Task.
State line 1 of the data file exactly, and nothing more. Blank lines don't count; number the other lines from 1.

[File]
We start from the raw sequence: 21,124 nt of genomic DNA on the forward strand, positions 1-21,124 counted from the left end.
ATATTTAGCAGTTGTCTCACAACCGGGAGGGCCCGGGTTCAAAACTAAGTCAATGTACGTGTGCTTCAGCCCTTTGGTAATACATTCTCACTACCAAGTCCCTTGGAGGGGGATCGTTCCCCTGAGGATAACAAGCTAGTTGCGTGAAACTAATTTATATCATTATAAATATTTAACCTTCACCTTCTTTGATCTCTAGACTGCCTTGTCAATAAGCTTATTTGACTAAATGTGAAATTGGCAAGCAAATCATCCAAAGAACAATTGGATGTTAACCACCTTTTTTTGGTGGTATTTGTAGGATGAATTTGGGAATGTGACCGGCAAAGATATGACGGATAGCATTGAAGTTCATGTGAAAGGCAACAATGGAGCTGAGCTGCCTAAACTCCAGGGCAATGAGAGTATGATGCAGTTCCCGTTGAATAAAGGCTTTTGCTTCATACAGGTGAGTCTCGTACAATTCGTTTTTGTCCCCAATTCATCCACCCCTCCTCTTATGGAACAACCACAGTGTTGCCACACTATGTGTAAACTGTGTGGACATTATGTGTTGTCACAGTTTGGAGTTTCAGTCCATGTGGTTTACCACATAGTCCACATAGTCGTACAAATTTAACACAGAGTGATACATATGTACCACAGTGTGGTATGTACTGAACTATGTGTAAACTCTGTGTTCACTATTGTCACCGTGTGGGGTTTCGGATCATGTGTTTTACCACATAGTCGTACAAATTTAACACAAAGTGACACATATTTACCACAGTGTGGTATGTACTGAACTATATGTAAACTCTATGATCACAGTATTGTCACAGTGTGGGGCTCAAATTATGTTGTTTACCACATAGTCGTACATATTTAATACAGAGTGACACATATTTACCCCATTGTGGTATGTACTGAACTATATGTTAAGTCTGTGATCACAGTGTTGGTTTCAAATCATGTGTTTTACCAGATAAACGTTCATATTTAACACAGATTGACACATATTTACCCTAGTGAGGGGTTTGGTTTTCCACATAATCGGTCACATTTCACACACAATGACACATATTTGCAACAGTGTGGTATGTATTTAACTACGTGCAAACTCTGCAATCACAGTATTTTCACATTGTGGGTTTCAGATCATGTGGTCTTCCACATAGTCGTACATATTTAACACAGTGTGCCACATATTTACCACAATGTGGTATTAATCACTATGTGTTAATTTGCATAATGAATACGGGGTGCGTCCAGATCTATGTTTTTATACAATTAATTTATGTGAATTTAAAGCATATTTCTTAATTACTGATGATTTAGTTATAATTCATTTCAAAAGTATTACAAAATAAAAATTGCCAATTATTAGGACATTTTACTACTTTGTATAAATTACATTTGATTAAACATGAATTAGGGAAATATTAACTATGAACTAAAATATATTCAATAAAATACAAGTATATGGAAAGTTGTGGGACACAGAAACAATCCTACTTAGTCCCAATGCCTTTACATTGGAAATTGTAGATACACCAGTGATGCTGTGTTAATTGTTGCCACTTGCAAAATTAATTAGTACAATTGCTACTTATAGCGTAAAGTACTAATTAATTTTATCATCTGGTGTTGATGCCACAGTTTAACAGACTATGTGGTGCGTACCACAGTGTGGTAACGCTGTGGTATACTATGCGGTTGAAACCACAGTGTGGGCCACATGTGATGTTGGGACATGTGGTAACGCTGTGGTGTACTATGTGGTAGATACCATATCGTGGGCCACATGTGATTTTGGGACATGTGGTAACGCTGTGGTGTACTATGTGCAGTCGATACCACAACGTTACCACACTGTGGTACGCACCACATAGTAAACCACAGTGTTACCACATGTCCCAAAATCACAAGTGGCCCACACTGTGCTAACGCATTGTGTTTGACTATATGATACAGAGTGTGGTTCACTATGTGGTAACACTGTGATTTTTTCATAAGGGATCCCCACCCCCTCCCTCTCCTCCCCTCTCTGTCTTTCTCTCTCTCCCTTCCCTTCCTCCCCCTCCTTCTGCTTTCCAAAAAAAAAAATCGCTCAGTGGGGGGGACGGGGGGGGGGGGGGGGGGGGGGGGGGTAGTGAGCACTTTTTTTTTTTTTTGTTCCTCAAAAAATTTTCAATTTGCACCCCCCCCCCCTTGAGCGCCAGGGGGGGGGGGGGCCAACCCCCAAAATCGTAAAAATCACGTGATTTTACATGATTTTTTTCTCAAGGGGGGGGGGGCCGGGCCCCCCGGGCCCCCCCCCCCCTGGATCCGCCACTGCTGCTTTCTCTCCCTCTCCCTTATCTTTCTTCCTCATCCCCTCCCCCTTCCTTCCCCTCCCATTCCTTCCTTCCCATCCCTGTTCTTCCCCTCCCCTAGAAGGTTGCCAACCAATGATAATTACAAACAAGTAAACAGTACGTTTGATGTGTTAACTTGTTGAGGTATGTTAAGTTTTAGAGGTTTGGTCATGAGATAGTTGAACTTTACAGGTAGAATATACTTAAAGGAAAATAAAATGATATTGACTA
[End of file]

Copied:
We start from the raw sequence: 21,124 nt of genomic DNA on the forward strand, positions 1-21,124 counted from the left end.